Industry letter to the New York State Regulated Financial Institutions on Climate Change and Financial Risks

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Regulatory Extracts from this
The Superintendent of New York State Department of Financial Services, Linda A. Lacewell, published an industry letter entitled “Climate Change and Financial Risk” to all the CEOs and equivalent leaders of regulated financial institutions. In this letter, the superintendent addresses the following topics: (i) The Severity of Climate Change (ii) Risks of Climate Change and Impact on Regulated Organizations (iii) Risks of Climate Change and Impact on Regulated Non-Depositories (iv) Risk Management (v) Global Climate-Related Supervision and (vi) DFS Expectations
Regulated Organization scope This letter is intended to provide some background information on climate risks, outline DFS’s expectations for New York regulated banking organizations, New York licensed branches, agencies of foreign banking organizations, New York regulated mortgage bankers and mortgage servicers, as well as New York regulated limited purpose trust companies (collectively, the “Regulated Organizations”)
Regulated Non-Depositories DFS is also providing this letter and information to New York regulated non-depositories (other than New York regulated mortgage bankers, mortgage servicers, and limited purpose trust companies), including New York regulated money transmitters, licensed lenders, sales finance companies, premium finance agencies, and virtual currency companies (collectively, the “Regulated Non-Depositories”)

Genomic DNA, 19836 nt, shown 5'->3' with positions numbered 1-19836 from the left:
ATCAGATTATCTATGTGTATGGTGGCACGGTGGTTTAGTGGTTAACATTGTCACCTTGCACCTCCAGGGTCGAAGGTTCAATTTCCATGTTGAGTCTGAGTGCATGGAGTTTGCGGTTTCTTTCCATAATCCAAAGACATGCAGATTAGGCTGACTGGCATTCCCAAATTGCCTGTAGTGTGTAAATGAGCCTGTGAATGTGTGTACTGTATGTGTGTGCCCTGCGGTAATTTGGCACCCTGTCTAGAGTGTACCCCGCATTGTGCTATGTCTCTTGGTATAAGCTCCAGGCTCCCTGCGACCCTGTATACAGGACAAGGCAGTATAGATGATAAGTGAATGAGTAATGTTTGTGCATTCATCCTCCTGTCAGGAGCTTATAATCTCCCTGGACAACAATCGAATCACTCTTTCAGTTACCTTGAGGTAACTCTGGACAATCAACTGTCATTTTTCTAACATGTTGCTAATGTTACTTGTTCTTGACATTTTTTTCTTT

DFS expects that all Regulated Organizations: i. start integrating the financial risks from climate change into their governance frameworks, risk management processes, and business strategies. For example, Regulated Organizations should designate a board member, a committee of the board (or an equivalent function), as well as a senior management function, as accountable for the organization’s assessment and management of the financial risks from climate change. This should include an enterprise-wide risk assessment to evaluate climate change and its impacts on risk factors, such as credit risk, market risk, liquidity risk, operational risk, reputational risk, and strategy risk; and
DFS expects that all Regulated Organizations: ii. start developing their approach to climate-related financial risk disclosure and consider engaging with the Task Force for Climate-related Financial Disclosures framework and other established initiatives when doing so.
DFS expects that all Regulated Non-Depositories: conduct a risk assessment of the physical and transition risks of climate change, whether directly impacting them, or indirectly due to the disruptive consequences of climate change in the communities they serve and on their customers, such as business disruptions, out-migrations, loss of income and higher default rates, supply chain disruptions, and changes in investor and consumer sentiments, and start developing strategic plans, including an outline of such risks, the impact on their balance sheets, and steps to be taken to mitigate such risks.

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